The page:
Mark Vernon has posted a review over on the Guardian of Diarmaid MacCulloch’s new work. Vernon picks up the main thrust of MacCulloch’s argument and reiterates what the BBC reviews says:
“As MacCulloch puts it: the sheer variety of Christianity is ‘a vital lesson to learn for modern Christians who wish to impose a uniformity on Christian belief and practice which has never in fact existed.’ And this rollercoaster ride of intellect and experience is far from over yet. Christianity today has two billion adherents, a figure that has increased fourfold since 1900. That’s a third of the world’s population. Only those who inhabit Europe’s secular enclaves can pretend it’s passing.
In fact, it may only be a question of time, muses MacCulloch, before nations declare themselves Christian once again, as Constantine did for the Roman empire in the fourth century. The president of Zambia attempted it in 1991, when he submitted ‘the government and the entire nation of Zambia to the lordship of Jesus Christ.’ Perhaps South Korea will try next, a country in which Christianity has a massive following, not least because the translation of the Bible into Korean resonated with a cultural revival not unlike that which took place in Elizabethan England. More bizarrely, Christendom could conceivably be reborn in China, not just because the country will soon be home to the largest number of Christians on the planet, but also because Christianity has flourished there from at least the seventh century. This is one of the forgotten elements of Christian history to which MacCulloch draws attention.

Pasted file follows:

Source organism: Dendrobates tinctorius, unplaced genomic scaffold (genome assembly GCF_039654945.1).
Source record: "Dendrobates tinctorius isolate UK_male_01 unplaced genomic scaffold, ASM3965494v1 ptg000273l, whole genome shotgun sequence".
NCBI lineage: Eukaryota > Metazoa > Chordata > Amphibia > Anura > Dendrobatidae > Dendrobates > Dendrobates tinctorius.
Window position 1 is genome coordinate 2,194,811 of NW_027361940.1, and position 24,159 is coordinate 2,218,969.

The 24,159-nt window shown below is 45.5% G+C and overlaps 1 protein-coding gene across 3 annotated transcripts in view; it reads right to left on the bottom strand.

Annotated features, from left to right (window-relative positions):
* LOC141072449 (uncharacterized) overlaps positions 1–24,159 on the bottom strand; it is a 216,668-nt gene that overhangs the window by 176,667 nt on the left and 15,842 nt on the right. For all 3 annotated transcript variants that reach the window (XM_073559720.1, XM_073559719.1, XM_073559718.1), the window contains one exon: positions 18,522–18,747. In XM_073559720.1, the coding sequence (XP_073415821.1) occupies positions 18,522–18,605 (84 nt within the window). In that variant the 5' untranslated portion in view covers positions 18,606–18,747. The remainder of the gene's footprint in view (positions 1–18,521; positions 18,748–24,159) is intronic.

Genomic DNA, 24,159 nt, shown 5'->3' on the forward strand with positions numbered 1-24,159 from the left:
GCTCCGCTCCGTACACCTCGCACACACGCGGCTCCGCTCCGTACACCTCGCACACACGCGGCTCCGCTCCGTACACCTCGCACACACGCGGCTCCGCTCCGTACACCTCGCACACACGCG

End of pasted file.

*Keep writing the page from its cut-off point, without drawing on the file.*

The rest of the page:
He examines these Christianities neither as if from the vantage of the dispassionate scholar, nor with the loaded agenda of a person of faith. Instead, he positions himself as a ‘candid friend’. That enables him to assess where we’re at with this movement that has shaped, and will shape, so many cultures and lives. For example, he suggests that the energy behind the most vocal forms of Christianity today, those of angry conservatism, might originate with shifting gender roles. Christianity validates the place of heterosexual men in society, by allotting them the positions of leadership. But that privilege is no longer secure because of social changes. So, the Anglican church is rent asunder over gender and sexuality, and the Roman and Orthodox churches refuse to countenance such questions at all. Further, fundamentalism seems most attractive to literate but marginalised men who feel that modernity has left them stranded and without purpose.
Read the full article here.
That last bit seems to hit the nail rather squarely on the head; especially the part about the marginalization of very bright literate men. It’s pretty extraordinary to look at the education levels of many of the Islamic fundamentalists. Many are well educated and underemployed. And look what they’re most upset about: the encroachment of Western Culture (read that as new roles for women in traditional society). It would be surprising (even a violation of the principle of minimum astonishment!) if the same sociological pressures weren’t active in the West and within Christianity as well.